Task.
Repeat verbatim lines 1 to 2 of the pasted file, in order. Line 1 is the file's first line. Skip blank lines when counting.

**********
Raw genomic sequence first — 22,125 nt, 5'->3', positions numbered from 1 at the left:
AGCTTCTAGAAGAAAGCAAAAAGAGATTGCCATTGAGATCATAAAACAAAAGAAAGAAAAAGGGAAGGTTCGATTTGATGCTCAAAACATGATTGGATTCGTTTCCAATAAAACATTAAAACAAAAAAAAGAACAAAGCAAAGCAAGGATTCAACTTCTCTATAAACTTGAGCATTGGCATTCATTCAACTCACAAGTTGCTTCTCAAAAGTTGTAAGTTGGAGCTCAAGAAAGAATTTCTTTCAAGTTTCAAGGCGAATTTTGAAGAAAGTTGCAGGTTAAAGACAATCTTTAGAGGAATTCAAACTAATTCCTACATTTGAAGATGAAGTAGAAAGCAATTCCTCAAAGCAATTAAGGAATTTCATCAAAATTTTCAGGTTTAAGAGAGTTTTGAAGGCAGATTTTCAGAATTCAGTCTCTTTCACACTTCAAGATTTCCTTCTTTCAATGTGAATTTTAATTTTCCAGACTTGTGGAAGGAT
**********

Raw genomic sequence first — 22,125 nt, 5'->3', positions numbered from 1 at the left:
AGCTTCTAGAAGAAAGCAAAAAGAGATTGCCATTGAGATCATAAAACAAAAGAAAGAAAAAGGGAAGGTTCGATTTGATGCTCAAAACATGATTGGATTCGTTTCCAATAAAACATTAAAACAAAAAAAAGAACAAAGCAAAGCAAGGATTCAACTTCTCTATAAACTTGAGCATTGGCATTCATTCAACTCACAAGTTGCTTCTCAAAAGTTGTAAGTTGGAGCTCAAGAAAGAATTTCTTTCAAGTTTCAAGGCGAATTTTGAAGAAAGTTGCAGGTTAAAGACAATCTTTAGAGGAATTCAAACTAATTCCTACATTTGAAGATGAAGTAGAAAGCAATTCCTCAAAGCAATTAAGGAATTTCATCAAAATTTTCAGGTTTAAGAGAGTTTTGAAGGCAGATTTTCAGAATTCAGTCTCTTTCACACTTCAAGATTTCCTTCTTTCAATGTGAATTTTAATTTTCCAGACTTGTGGAAGGAT